7 Ravine Vineyard Estate Winery is not only a vineyard, it’s also a restaurant and a specialty grocery store. The farm here has been part of Norma Jean Harber’s family since 1867. Now she and her husband Blair, alongside winemaker Martin Werner, produce premium small-batch organic Chardonnays, Cabernet Sauvignons and Merlots. At the restaurant, the farm-to-table ethos is quite literal: pigs are raised in a nearby pen while fresh vegetables are brought in from the grounds’ garden. And at the Canning House, visitors can pick up preserves, jams, pickles, sauces and freshly baked artisan breads. 1366 York Rd., St. Davids, 1-905-262-8463;

—Linda Luong

LCBO Wines to Watch: Fancy Farm Girl


Wines to Watch: Fancy Farm Girl...

Snap up these Fancy Farm Girl wines while you can — they're available in limited supply — and savour the craftsmanship of Sue-Ann Staff, one of Ontario's most successful winemakers.

This month, our featured Wines to Watch come from fifth-generation grape grower and talented winemaker Sue-Ann Staff, who combines her love of the simple life and finer things in Fancy Farm Girl wines. Pair Flamboyant Red, an elegant and approachable Cabernet Franc-Merlot blend, with appetizers, red meats, rosé sauce or milk chocolate. Refreshing and citrusy, Frivolous White is great with chicken, seafood or mild cheese.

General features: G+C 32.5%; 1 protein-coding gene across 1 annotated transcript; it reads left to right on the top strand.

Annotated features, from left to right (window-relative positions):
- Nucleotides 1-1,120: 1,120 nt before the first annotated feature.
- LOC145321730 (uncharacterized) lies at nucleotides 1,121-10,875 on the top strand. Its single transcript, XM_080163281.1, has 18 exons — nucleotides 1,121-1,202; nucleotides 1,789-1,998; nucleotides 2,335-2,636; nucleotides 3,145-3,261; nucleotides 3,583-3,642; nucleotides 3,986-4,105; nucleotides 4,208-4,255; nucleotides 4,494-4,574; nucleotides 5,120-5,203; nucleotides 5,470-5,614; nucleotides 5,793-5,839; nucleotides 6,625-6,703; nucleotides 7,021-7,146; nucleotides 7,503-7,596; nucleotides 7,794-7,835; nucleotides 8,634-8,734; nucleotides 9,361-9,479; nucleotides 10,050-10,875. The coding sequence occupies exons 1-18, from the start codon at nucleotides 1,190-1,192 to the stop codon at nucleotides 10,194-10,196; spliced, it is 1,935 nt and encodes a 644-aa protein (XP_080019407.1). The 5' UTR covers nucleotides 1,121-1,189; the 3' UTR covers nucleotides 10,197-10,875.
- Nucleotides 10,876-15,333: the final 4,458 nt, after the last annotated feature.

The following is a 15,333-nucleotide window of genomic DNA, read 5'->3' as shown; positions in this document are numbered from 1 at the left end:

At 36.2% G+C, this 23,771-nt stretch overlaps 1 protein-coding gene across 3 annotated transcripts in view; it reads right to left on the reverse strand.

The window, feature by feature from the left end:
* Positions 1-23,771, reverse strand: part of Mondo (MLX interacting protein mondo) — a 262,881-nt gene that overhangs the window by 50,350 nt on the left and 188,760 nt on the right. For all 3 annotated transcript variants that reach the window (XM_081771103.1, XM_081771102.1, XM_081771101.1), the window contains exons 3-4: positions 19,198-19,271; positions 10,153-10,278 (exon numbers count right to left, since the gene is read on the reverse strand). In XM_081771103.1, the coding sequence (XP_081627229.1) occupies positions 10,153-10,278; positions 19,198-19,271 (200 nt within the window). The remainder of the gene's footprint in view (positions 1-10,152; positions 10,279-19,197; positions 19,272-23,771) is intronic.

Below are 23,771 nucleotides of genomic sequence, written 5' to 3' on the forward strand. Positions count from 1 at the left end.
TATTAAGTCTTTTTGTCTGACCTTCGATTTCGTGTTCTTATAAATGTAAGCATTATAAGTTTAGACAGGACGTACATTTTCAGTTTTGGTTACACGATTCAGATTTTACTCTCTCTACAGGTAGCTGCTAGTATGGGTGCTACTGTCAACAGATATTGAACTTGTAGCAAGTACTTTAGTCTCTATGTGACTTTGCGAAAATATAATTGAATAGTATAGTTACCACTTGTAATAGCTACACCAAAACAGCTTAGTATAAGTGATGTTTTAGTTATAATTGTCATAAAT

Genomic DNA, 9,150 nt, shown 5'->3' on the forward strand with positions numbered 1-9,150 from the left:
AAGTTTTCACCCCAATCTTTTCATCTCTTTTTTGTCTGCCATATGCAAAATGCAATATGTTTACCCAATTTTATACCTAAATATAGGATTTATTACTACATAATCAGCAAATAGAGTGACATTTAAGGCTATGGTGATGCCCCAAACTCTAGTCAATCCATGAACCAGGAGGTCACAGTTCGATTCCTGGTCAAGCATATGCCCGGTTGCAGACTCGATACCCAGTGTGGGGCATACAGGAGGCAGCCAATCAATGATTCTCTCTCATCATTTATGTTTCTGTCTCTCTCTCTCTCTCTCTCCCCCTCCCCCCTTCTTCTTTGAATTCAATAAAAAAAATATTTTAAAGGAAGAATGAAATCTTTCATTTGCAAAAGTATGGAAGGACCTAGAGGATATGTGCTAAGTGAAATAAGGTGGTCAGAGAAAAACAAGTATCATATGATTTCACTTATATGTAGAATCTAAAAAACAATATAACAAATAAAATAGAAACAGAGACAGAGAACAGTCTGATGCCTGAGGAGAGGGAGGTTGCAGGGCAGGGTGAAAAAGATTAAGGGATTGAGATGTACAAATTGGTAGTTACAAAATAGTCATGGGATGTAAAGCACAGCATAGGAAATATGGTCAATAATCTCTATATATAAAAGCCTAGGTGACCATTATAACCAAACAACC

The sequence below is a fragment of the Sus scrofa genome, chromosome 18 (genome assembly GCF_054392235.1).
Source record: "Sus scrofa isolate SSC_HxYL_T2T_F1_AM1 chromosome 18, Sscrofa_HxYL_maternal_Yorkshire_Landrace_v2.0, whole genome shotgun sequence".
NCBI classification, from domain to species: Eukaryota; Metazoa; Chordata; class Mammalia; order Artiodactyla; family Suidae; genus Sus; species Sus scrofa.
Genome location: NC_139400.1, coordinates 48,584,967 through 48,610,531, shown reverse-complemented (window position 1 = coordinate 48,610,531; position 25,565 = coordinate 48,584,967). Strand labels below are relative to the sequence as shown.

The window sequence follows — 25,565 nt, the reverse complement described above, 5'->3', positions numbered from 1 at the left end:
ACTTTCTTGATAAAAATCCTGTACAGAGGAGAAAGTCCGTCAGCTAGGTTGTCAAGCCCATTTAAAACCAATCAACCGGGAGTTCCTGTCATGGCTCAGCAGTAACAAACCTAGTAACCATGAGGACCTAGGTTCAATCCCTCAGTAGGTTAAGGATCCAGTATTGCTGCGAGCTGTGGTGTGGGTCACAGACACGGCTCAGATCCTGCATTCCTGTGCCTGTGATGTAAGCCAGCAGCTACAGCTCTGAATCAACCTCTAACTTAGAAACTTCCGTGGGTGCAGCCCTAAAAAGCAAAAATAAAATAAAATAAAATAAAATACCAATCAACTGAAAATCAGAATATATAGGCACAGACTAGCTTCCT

Meet Sue-Ann Staff, the record-breaking, medal-winning Niagara winemaker at Sue-Ann Staff Estate Wines and Megalomaniac, and creator of Fancy Farm Girl wines. Here, Staff talks about getting dirty, cleaning up and the secret to fabulous wine.

Q. Your family owned the largest private vineyard in Niagara. What did you learn from that? 

I learned not to be afraid of hard work. I used to drop my school bag and run outside to watch trucks loading up or help my grandma plant vines — there was always something happening. Life on a farm doesn’t stop at 5 or on weekends, but the work is wholesome and honest and I get so much satisfaction from it. 

Q. What made you become the first winemaker in your family? 

You can make a really great wine that tastes fantastic but if the pH is too high, for example, it will be a lovely wine for two months instead of two years. If the pH is too low, it might have an amazing shelf life but be unpalatable. The artistry of making a fabulous wine and the science of lining up the technical details is what appeals to me. 

Q. Your wines have already won 500+ awards — more than most winemakers collect in a lifetime. C’mon, what’s your secret?